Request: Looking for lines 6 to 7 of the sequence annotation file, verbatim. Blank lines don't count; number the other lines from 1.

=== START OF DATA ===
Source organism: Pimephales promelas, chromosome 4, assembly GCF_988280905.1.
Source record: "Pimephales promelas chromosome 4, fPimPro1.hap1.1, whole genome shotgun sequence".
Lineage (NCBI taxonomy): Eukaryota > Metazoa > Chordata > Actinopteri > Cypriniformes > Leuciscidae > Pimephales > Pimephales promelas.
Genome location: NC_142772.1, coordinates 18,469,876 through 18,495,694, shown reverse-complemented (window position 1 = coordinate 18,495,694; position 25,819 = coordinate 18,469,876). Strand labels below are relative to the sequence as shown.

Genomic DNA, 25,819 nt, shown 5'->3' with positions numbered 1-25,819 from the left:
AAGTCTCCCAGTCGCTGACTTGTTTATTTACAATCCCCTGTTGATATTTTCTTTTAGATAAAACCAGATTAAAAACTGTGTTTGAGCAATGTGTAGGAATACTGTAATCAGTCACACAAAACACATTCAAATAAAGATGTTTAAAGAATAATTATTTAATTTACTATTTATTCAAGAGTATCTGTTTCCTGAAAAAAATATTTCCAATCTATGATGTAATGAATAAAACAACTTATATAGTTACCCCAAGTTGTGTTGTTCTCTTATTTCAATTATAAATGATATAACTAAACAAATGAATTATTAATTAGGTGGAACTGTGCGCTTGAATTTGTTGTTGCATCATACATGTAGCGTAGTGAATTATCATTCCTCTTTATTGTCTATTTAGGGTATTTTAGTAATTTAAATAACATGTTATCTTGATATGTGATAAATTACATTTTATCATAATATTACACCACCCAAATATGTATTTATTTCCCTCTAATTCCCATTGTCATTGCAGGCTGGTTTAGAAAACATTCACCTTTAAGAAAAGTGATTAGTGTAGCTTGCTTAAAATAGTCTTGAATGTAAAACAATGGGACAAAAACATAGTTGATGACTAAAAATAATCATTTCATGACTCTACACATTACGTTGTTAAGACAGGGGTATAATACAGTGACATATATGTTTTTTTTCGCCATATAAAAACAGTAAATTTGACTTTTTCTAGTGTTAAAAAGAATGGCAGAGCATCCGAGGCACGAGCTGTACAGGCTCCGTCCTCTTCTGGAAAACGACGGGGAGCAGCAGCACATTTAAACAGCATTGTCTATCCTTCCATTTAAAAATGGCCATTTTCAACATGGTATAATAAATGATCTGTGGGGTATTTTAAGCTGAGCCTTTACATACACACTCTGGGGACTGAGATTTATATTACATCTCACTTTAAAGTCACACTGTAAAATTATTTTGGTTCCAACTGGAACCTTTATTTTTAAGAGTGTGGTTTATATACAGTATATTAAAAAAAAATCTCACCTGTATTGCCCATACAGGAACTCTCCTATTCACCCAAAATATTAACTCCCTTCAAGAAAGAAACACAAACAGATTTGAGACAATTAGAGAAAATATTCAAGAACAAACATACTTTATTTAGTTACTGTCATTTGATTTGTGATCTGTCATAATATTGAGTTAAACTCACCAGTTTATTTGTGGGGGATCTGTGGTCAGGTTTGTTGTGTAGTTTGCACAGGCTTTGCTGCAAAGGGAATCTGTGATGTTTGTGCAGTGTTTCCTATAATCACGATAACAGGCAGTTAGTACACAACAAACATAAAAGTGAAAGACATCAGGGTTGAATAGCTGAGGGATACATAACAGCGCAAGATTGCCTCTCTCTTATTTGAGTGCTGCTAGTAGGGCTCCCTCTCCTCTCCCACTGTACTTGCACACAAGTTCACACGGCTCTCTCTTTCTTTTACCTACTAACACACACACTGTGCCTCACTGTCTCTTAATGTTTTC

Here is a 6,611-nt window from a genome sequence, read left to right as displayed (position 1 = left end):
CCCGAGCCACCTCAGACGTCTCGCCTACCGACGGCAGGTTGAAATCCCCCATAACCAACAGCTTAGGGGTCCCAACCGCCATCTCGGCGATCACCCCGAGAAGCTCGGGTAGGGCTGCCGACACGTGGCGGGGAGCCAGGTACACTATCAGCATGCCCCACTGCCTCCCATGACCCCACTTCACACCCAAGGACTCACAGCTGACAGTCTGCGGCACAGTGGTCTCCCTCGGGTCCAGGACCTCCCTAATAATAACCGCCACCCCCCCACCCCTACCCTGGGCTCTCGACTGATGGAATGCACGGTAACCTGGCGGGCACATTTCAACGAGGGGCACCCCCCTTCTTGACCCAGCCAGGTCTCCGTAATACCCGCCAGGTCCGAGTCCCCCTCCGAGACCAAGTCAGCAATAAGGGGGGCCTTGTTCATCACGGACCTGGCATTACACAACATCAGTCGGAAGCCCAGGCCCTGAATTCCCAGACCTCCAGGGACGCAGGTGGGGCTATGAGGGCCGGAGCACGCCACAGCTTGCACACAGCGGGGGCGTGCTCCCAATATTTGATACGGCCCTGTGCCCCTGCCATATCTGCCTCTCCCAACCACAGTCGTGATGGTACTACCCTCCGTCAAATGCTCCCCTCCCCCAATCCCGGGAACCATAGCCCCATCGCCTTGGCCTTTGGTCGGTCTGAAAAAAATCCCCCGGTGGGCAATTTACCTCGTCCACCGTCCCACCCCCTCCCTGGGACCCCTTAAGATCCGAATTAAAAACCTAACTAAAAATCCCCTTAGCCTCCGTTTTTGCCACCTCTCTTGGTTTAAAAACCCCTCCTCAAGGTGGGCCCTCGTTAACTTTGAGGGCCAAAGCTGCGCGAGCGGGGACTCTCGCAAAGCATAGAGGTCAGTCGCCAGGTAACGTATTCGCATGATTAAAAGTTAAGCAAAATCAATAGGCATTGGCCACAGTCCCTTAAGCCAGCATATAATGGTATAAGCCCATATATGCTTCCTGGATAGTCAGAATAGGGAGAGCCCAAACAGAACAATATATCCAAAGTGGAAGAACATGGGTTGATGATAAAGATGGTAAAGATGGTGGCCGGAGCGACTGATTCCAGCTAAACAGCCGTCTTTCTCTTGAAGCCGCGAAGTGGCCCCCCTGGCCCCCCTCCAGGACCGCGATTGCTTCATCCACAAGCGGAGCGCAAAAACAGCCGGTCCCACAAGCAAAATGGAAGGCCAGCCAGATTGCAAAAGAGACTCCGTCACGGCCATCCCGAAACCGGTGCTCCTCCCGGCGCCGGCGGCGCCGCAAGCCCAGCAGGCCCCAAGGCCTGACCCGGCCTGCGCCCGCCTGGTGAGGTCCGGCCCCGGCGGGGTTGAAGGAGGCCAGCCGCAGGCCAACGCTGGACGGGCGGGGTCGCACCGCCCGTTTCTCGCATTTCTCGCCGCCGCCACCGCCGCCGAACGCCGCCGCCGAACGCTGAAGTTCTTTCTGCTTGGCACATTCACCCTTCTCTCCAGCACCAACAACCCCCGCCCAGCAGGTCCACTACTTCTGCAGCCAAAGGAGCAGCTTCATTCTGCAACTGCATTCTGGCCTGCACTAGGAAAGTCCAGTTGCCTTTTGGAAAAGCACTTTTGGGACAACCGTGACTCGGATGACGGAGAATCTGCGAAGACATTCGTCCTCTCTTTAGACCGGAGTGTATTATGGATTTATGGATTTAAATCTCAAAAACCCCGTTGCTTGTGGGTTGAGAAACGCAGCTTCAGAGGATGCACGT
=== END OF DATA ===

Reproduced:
AAGTCTCCCAGTCGCTGACTTGTTTATTTACAATCCCCTGTTGATATTTTCTTTTAGATAAAACCAGATTAAAAACTGTGTTTGAGCAATGTGTAGGAATACTGTAATCAGTCACACAAAACACATTCAAATAAAGATGTTTAAAGAATAATTATTTAATTTACTATTTATTCAAGAGTATCTGTTTCCTGAAAAAAATATTTCCAATCTATGATGTAATGAATAAAACAACTTATATAGTTACCCCAAGTTGTGTTGTTCTCTTATTTCAATTATAAATGATATAACTAAACAAATGAATTATTAATTAGGTGGAACTGTGCGCTTGAATTTGTTGTTGCATCATACATGTAGCGTAGTGAATTATCATTCCTCTTTATTGTCTATTTAGGGTATTTTAGTAATTTAAATAACATGTTATCTTGATATGTGATAAATTACATTTTATCATAATATTACACCACCCAAATATGTATTTATTTCCCTCTAATTCCCATTGTCATTGCAGGCTGGTTTAGAAAACATTCACCTTTAAGAAAAGTGATTAGTGTAGCTTGCTTAAAATAGTCTTGAATGTAAAACAATGGGACAAAAACATAGTTGATGACTAAAAATAATCATTTCATGACTCTACACATTACGTTGTTAAGACAGGGGTATAATACAGTGACATATATGTTTTTTTTCGCCATATAAAAACAGTAAATTTGACTTTTTCTAGTGTTAAAAAGAATGGCAGAGCATCCGAGGCACGAGCTGTACAGGCTCCGTCCTCTTCTGGAAAACGACGGGGAGCAGCAGCACATTTAAACAGCATTGTCTATCCTTCCATTTAAAAATGGCCATTTTCAACATGGTATAATAAATGATCTGTGGGGTATTTTAAGCTGAGCCTTTACATACACACTCTGGGGACTGAGATTTATATTACATCTCACTTTAAAGTCACACTGTAAAATTATTTTGGTTCCAACTGGAACCTTTATTTTTAAGAGTGTGGTTTATATACAGTATATTAAAAAAAAATCTCACCTGTATTGCCCATACAGGAACTCTCCTATTCACCCAAAATATTAACTCCCTTCAAGAAAGAAACACAAACAGATTTGAGACAATTAGAGAAAATATTCAAGAACAAACATACTTTATTTAGTTACTGTCATTTGATTTGTGATCTGTCATAATATTGAGTTAAACTCACCAGTTTATTTGTGGGGGATCTGTGGTCAGGTTTGTTGTGTAGTTTGCACAGGCTTTGCTGCAAAGGGAATCTGTGATGTTTGTGCAGTGTTTCCTATAATCACGATAACAGGCAGTTAGTACACAACAAACATAAAAGTGAAAGACATCAGGGTTGAATAGCTGAGGGATACATAACAGCGCAAGATTGCCTCTCTCTTATTTGAGTGCTGCTAGTAGGGCTCCCTCTCCTCTCCCACTGTACTTGCACACAAGTTCACACGGCTCTCTCTTTCTTTTACCTACTAACACACACACTGTGCCTCACTGTCTCTTAATGTTTTC

Here is a 6,611-nt window from a genome sequence, read left to right as displayed (position 1 = left end):